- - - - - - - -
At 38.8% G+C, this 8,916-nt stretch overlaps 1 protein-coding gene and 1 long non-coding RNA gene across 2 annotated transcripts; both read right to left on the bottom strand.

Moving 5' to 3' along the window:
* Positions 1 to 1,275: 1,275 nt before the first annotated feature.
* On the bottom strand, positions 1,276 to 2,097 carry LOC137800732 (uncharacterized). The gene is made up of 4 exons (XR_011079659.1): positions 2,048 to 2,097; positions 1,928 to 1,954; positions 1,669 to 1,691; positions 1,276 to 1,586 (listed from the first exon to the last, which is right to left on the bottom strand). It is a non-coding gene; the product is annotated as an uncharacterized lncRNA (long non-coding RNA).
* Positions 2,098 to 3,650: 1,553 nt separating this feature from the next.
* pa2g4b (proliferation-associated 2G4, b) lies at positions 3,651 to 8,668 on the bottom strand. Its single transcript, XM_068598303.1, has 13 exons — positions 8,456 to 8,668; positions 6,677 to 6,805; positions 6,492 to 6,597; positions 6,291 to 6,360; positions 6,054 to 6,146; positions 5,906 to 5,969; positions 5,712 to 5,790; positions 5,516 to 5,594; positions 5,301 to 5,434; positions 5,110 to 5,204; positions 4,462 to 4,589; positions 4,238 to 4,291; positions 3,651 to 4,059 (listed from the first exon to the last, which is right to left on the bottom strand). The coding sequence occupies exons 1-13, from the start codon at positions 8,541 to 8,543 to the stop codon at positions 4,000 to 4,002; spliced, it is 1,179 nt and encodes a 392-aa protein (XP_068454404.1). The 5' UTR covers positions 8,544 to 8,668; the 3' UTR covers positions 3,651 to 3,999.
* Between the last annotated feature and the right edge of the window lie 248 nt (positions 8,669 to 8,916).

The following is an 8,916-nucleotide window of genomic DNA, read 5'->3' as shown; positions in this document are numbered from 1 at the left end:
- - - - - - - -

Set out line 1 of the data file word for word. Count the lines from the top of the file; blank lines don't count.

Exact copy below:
At 38.8% G+C, this 8,916-nt stretch overlaps 1 protein-coding gene and 1 long non-coding RNA gene across 2 annotated transcripts; both read right to left on the bottom strand.